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By Victoria Brockmeier

it dreams in heat. it dreams in orange flame.

quarried; bared. limestone mines gnaw out

the ground on three sides: behind, a cemetery thrusts

into the air. a century stirs in the ground, more, bones

shifting from their bodies’ original lay, webbed moulder

breathing itself down, & smaller. for an instant the house

looks whole, square, lit from within

as if by electric light. but its paint has shredded

from wood aged gray; its roof

sags, broken to muleback by fire then weather.

how much longer can it stand, deedless. how many

long droughts, how much ice splitting its joints. tornados

twisting by a mile off, or less. shreds of weak light

knocking around inside, shaking at its beams & bursting

rotted floorboards from below. the highway growling

into its cellar, the cellar wrestling that growl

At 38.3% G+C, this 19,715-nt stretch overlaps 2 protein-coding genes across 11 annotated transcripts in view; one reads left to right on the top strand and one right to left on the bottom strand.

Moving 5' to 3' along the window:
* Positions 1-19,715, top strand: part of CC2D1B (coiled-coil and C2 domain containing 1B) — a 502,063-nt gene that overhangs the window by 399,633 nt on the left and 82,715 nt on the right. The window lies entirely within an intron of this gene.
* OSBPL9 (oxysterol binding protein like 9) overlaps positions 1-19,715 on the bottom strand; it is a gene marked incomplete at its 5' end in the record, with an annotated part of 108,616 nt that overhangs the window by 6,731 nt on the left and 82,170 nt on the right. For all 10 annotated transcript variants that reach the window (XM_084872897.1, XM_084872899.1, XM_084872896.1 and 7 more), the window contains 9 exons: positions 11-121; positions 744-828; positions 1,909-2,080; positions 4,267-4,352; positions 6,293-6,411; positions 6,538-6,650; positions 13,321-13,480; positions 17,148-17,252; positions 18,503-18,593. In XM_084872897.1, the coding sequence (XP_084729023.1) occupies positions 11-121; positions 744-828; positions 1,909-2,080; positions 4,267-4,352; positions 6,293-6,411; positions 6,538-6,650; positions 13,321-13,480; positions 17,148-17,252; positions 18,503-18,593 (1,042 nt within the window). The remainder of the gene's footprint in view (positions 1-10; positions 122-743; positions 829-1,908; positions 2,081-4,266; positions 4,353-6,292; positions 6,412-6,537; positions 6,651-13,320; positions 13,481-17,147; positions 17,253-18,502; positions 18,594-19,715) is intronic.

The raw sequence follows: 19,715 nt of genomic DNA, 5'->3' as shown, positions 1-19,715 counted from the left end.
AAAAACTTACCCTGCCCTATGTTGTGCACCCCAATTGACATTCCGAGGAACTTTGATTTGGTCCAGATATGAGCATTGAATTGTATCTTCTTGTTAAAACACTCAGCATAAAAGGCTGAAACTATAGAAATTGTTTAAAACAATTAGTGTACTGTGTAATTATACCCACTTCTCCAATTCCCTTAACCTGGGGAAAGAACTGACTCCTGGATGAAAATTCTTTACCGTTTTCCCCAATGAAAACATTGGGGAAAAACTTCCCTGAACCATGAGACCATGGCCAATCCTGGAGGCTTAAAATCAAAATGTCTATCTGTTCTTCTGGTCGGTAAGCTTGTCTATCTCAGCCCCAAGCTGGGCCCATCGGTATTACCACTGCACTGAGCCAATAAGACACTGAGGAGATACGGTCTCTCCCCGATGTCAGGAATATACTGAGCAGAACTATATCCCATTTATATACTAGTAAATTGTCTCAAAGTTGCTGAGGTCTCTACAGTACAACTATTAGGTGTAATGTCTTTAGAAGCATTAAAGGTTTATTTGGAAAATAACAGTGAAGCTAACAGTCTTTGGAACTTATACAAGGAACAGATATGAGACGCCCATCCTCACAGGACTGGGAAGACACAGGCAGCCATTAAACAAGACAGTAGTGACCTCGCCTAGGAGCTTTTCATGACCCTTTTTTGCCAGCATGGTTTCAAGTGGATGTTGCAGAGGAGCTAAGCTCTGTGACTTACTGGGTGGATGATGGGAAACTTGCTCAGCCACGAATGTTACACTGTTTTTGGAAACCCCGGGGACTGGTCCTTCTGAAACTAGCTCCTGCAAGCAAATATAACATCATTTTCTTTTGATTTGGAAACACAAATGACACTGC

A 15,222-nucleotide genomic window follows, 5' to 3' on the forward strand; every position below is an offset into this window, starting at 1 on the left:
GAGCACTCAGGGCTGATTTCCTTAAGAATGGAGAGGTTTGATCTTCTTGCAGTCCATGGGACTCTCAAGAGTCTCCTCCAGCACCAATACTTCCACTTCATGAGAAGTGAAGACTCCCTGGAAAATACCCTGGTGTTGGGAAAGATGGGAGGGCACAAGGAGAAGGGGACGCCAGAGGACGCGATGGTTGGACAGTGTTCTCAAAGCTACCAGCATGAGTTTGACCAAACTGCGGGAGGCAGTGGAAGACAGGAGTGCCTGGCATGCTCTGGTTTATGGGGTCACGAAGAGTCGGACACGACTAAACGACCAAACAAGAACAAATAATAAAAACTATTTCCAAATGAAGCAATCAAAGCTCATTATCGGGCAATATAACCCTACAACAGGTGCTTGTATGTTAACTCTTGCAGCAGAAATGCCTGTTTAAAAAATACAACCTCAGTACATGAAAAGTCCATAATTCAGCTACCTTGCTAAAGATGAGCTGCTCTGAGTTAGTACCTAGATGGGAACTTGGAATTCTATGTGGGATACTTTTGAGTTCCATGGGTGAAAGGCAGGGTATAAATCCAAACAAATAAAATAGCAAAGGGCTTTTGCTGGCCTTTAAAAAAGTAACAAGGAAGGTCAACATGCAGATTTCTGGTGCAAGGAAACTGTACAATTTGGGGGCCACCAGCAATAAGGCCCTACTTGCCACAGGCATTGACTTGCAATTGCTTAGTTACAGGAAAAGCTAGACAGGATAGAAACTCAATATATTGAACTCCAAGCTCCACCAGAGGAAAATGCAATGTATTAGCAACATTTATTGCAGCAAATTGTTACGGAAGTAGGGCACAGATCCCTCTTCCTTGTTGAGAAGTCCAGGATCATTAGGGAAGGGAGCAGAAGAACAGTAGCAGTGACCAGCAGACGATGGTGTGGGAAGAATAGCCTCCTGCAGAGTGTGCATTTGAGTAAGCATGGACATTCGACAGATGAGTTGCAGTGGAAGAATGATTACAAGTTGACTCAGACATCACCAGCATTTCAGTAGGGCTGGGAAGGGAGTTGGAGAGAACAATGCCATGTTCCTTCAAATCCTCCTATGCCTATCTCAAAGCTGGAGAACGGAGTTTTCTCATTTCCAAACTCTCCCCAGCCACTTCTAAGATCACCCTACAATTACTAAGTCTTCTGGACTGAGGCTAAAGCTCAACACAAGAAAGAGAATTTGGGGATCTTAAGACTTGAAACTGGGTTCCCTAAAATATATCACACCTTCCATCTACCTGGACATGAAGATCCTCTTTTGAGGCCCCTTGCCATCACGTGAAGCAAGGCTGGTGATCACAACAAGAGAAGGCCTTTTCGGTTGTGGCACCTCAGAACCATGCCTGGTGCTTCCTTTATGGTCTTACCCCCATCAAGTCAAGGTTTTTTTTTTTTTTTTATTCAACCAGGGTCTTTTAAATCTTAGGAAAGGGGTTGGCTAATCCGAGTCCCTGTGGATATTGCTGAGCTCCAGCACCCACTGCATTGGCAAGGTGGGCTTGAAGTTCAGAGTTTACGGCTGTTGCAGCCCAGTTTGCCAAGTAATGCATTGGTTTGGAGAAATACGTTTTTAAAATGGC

around & back. when there’s rain

it blackens the boards all over again, raises slime

& fattens splinters. holes for windows

gape, blank as if shutting out winter; snatches

of sky, headlights shoot back dully

from what chinked glass remains.

they want something more to cut into pieces.

VICTORIA BROCKMEIER will join University of New Orleans-based poet John R.O. Gery in a Dove|tail chapbook press reading at 6 p.m. Thursday at Sweetness 7 Café, 220 Grant St. Her first book of poems, “wmy maiden cowboy names” won the 2008 T.S. Eliot Prize and was published by Truman State University Press. A 2012 UB Poetics Program Ph.D., she edits the poetry journal Lumn and is at work on a critical manuscript, “Apostate, Sing This World Forth: Avant-Mythopoetic Encounters with Doubt, Chaos and Community.”